Texts: John 1:35-39; 1:43-46; 4:27-30; 11:32-36

Come and see.

About ten years ago I was able to attend a gathering in Barcelona, Spain called Council for a Parliament of the World’s Religions.  As far as I could tell, all the major and minor religions of the world were well represented and the week was filled with seminars, panel discussions, and cultural activities.  For someone just beginning seminary studies, it was both exhilarating and overwhelming.  One of my dearest memories from that week is the lunch times.  A contingent from the Sikh religion had set up a large tent a short walk from the main buildings and every day prepared, served, and cleaned up a simple but abundant meal that was open for everyone, and free.  I went every day.  For the Sikhs it was a practice of what they call Langar, a sacred meal, meant to inspire humility in the Sikhs who serve, and those receiving, as we were asked to sit in rows on the ground together, and hold out our bowls when we wanted more.  They were always quickly filled.  Some of my best conversations during the week happened with whoever I ended up eating next...

Text: Matthew 5:13-20

Today, November 2, is All Souls Day.  Yesterday was All Saints Day, the day before that was Halloween, and the day before that was trick or treating in the city of Columbus.  My relationship with this cluster of days has undergone significant shifts over the years.

During my growing up years, our family didn’t celebrate Halloween – meaning we didn’t dress up or go trick or treating, and we were taken out of school early on the day of the Halloween costume parade.  My parents weren’t comfortable with the way Halloween seemed to glorify death and fear.  I don’t remember feeling left out or upset that we didn’t get to do what everyone else was doing.  This was probably aided by the fact that we lived a few miles out of town so didn’t have to peer longingly out the window at all the action we were missing.  We just skipped it, not a big deal.

When Abbie and I had Eve and Lily and lived in a neighborhood in Cincinnati with lots of foot traffic, including for trick or treating, we joined the festivities.  Along with the fun they had, and our enjoyment of...

Text: 1 Samuel 15

Speaker: Jim Fredal

When I first decided on this text, and this theme, as a topic for a sermon on violence in the Bible, I asked some friends about it.  We read the passage and talked about it one evening for several hours and I have to say the conversation was heated, intense, and quite diverse. Some thought passages like this should be eliminated from the Bible, others found new ways to think about it, like the effect of trauma (the Amalekites harassing the Israelites immediately after their exodus) on victims and their inclination toward violence against perpetrators.  Others cited passages like this as good reason not to pay much attention to Christianity or Judaism.  I found all of their arguments compelling if not ultimately convincing, and have gone through a range of responses myself.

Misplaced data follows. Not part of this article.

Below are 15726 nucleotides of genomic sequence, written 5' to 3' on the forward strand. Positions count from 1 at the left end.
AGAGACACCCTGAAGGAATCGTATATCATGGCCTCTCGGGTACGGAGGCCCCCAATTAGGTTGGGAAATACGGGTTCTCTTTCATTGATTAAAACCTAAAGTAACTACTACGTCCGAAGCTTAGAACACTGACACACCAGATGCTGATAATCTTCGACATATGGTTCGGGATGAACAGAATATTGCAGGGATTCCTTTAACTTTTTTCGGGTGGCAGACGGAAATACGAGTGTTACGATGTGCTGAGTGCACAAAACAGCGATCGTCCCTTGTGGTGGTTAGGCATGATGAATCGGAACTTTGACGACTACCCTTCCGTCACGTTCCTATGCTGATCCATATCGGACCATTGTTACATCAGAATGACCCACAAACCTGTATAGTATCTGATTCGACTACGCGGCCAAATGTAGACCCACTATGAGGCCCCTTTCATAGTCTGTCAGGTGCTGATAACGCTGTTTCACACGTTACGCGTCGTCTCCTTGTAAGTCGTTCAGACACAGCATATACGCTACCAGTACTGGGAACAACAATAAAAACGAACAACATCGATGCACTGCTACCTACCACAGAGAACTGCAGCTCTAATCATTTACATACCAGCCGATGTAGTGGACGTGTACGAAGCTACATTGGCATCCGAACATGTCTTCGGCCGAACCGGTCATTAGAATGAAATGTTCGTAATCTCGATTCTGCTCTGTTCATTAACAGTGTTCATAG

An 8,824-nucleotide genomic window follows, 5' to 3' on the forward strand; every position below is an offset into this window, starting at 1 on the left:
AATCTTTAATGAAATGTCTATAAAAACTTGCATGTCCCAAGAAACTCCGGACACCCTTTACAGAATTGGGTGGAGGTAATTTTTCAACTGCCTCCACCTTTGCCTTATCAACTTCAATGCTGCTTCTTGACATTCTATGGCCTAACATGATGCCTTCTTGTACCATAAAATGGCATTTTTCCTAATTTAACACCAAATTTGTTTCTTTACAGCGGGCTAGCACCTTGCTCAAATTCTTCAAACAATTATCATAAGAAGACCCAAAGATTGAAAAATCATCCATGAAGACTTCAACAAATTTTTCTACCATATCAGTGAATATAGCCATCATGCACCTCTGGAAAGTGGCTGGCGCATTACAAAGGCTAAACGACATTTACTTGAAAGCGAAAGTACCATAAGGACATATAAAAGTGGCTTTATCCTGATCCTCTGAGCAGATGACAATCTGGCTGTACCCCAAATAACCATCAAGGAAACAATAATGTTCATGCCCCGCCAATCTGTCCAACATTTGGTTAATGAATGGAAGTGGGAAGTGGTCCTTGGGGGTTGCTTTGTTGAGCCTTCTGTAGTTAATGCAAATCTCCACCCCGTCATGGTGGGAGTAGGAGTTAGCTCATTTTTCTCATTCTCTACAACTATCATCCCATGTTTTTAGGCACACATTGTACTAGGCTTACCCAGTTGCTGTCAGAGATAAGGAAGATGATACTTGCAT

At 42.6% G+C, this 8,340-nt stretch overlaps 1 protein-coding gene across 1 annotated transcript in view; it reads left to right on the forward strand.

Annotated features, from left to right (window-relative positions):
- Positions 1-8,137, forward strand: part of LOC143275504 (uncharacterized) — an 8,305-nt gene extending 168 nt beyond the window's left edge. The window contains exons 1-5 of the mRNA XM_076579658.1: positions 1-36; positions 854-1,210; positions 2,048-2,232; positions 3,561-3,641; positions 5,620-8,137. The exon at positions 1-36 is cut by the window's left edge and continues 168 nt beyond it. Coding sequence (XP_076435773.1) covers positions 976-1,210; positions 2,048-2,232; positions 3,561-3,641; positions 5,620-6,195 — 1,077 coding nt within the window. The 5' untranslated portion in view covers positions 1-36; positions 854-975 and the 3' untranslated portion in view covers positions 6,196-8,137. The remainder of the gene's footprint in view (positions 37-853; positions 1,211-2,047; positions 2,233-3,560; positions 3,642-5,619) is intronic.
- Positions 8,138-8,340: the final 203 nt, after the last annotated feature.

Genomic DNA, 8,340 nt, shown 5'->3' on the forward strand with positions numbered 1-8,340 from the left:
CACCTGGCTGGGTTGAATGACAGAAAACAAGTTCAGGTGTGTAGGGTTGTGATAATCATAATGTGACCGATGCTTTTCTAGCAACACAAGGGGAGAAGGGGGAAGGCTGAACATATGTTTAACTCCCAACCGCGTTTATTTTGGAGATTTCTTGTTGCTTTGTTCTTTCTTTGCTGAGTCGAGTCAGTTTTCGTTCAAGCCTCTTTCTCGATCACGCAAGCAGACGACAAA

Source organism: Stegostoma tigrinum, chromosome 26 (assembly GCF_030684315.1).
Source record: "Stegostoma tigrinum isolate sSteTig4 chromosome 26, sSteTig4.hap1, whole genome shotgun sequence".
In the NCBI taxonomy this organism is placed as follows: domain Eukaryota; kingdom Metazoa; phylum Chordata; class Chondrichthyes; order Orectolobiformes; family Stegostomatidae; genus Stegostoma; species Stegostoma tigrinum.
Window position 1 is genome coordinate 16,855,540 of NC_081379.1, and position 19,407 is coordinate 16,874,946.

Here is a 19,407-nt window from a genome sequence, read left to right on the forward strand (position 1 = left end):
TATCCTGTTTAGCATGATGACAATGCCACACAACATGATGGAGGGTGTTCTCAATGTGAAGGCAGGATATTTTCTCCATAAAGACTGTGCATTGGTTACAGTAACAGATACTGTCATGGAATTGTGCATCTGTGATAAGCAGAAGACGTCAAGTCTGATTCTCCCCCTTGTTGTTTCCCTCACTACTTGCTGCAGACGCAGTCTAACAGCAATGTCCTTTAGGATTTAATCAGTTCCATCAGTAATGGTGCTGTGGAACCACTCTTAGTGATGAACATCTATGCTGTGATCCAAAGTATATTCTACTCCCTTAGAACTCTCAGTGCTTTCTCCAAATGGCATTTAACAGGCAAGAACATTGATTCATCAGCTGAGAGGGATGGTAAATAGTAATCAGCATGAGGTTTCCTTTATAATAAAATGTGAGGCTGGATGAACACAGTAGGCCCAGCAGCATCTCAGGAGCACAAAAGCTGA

So how does one respond to a text like this?  We cannot in good conscience accept it and yet we hold it to be scripture, and as scripture it makes claims on us.  What do we do with a text that we don’t really understand and can’t agree with?  I have experienced and chosen a variety of responses in my...

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Text: Numbers 25:1-18

Today’s reading contains just about all the elements one could fit into a “difficult passage.”  There’s forbidden sex.  There’s idolatry and sacrifices to the wrong god.  There’s a treatment of foreigners, and specifically foreign women, as inherently dangerous.   There’s Divine wrath which demands public executions.  There’s a respected leader, Moses, ordering his people to kill their fellow Israelites.  There’s a plague that wipes out 24,000 people, many of them no doubt innocent.  There’s violent vigilante justice by a zealous individual, Phinehas, which apparently brings resolution to all the above problems.  Phinehas is rewarded by the Lord with “a covenant of peace,” for him and his descendants.  To top it all off, there is a final command from the Lord for Moses and the Israelites to keep harassing these foreign neighbors.  Forgive me if I’ve failed to name another feature of the story you find particularly troubling.

Welcome to worship.  Today’s lesson has been rated R.

This is indeed a difficult passage.

But, as we are committed to doing during this series, rather than cut this page out of the Bible or pretend like it’s not there, we’ll confront the story head on, wrestle around...

First, let me thank you for the fact that during these first two weeks of the “Difficult Passages” series you have allowed two white men to tell you all about the subordination of women.  As ironic as it is, we need to be reminded that this issue belongs to all of us and that men have their own work to do in making sure that gender equality and justice are available for all people.  So thank you for allowing me to do some of my own important work.

When Joel and I were first talking about this difficult passages series, he told me that there were a large number of scripture passages named by the congregation that were either directly about or have been used by some to subjugate women.  He said that he would be very narrowly focusing his sermon on Ephesians 5:22-24, the one passage that was named the most, so he said it might be nice for me to cast a wide net and preach about a number of the other difficult passages.  I think that in the world of ministry teams, this is what they refer to as hazing. 

As someone who has had to spend...